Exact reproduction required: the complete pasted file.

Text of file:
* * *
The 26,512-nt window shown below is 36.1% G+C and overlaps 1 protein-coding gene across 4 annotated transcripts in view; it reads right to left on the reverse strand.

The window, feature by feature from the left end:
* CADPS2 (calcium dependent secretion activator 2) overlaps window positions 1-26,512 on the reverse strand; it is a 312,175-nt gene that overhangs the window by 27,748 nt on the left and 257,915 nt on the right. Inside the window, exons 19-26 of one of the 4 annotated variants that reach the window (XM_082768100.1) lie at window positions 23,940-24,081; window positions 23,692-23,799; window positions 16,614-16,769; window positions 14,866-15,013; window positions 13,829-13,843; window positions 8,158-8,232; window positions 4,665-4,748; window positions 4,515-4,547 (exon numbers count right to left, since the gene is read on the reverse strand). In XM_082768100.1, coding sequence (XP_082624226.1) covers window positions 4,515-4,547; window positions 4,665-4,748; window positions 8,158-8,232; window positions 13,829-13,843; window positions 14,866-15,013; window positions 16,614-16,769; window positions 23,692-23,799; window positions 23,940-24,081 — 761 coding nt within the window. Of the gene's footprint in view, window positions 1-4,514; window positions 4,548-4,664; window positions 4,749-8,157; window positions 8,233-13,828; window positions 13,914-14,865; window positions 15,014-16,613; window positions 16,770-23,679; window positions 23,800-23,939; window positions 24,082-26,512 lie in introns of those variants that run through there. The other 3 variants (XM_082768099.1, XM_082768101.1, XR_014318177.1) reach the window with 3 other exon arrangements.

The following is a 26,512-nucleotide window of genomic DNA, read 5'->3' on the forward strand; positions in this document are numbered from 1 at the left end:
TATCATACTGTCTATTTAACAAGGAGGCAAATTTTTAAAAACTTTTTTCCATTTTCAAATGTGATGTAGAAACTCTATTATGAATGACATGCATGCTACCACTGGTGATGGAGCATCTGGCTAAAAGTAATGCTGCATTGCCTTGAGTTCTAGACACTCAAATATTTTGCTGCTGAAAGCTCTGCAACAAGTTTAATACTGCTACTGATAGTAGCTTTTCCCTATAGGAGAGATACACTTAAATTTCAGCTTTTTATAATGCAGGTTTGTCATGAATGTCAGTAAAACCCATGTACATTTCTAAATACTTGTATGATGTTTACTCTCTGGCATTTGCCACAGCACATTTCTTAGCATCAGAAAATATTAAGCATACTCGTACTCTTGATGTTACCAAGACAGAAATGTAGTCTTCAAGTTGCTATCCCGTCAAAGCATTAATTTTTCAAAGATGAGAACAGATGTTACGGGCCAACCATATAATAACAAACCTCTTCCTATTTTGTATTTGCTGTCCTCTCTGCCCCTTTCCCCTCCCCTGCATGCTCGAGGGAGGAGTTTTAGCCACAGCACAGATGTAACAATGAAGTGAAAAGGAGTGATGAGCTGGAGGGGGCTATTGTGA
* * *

The 26,512-nt window shown below is 36.1% G+C and overlaps 1 protein-coding gene across 4 annotated transcripts in view; it reads right to left on the reverse strand.

The window, feature by feature from the left end:
* CADPS2 (calcium dependent secretion activator 2) overlaps window positions 1-26,512 on the reverse strand; it is a 312,175-nt gene that overhangs the window by 27,748 nt on the left and 257,915 nt on the right. Inside the window, exons 19-26 of one of the 4 annotated variants that reach the window (XM_082768100.1) lie at window positions 23,940-24,081; window positions 23,692-23,799; window positions 16,614-16,769; window positions 14,866-15,013; window positions 13,829-13,843; window positions 8,158-8,232; window positions 4,665-4,748; window positions 4,515-4,547 (exon numbers count right to left, since the gene is read on the reverse strand). In XM_082768100.1, coding sequence (XP_082624226.1) covers window positions 4,515-4,547; window positions 4,665-4,748; window positions 8,158-8,232; window positions 13,829-13,843; window positions 14,866-15,013; window positions 16,614-16,769; window positions 23,692-23,799; window positions 23,940-24,081 — 761 coding nt within the window. Of the gene's footprint in view, window positions 1-4,514; window positions 4,548-4,664; window positions 4,749-8,157; window positions 8,233-13,828; window positions 13,914-14,865; window positions 15,014-16,613; window positions 16,770-23,679; window positions 23,800-23,939; window positions 24,082-26,512 lie in introns of those variants that run through there. The other 3 variants (XM_082768099.1, XM_082768101.1, XR_014318177.1) reach the window with 3 other exon arrangements.

The following is a 26,512-nucleotide window of genomic DNA, read 5'->3' on the forward strand; positions in this document are numbered from 1 at the left end:
TATCATACTGTCTATTTAACAAGGAGGCAAATTTTTAAAAACTTTTTTCCATTTTCAAATGTGATGTAGAAACTCTATTATGAATGACATGCATGCTACCACTGGTGATGGAGCATCTGGCTAAAAGTAATGCTGCATTGCCTTGAGTTCTAGACACTCAAATATTTTGCTGCTGAAAGCTCTGCAACAAGTTTAATACTGCTACTGATAGTAGCTTTTCCCTATAGGAGAGATACACTTAAATTTCAGCTTTTTATAATGCAGGTTTGTCATGAATGTCAGTAAAACCCATGTACATTTCTAAATACTTGTATGATGTTTACTCTCTGGCATTTGCCACAGCACATTTCTTAGCATCAGAAAATATTAAGCATACTCGTACTCTTGATGTTACCAAGACAGAAATGTAGTCTTCAAGTTGCTATCCCGTCAAAGCATTAATTTTTCAAAGATGAGAACAGATGTTACGGGCCAACCATATAATAACAAACCTCTTCCTATTTTGTATTTGCTGTCCTCTCTGCCCCTTTCCCCTCCCCTGCATGCTCGAGGGAGGAGTTTTAGCCACAGCACAGATGTAACAATGAAGTGAAAAGGAGTGATGAGCTGGAGGGGGCTATTGTGA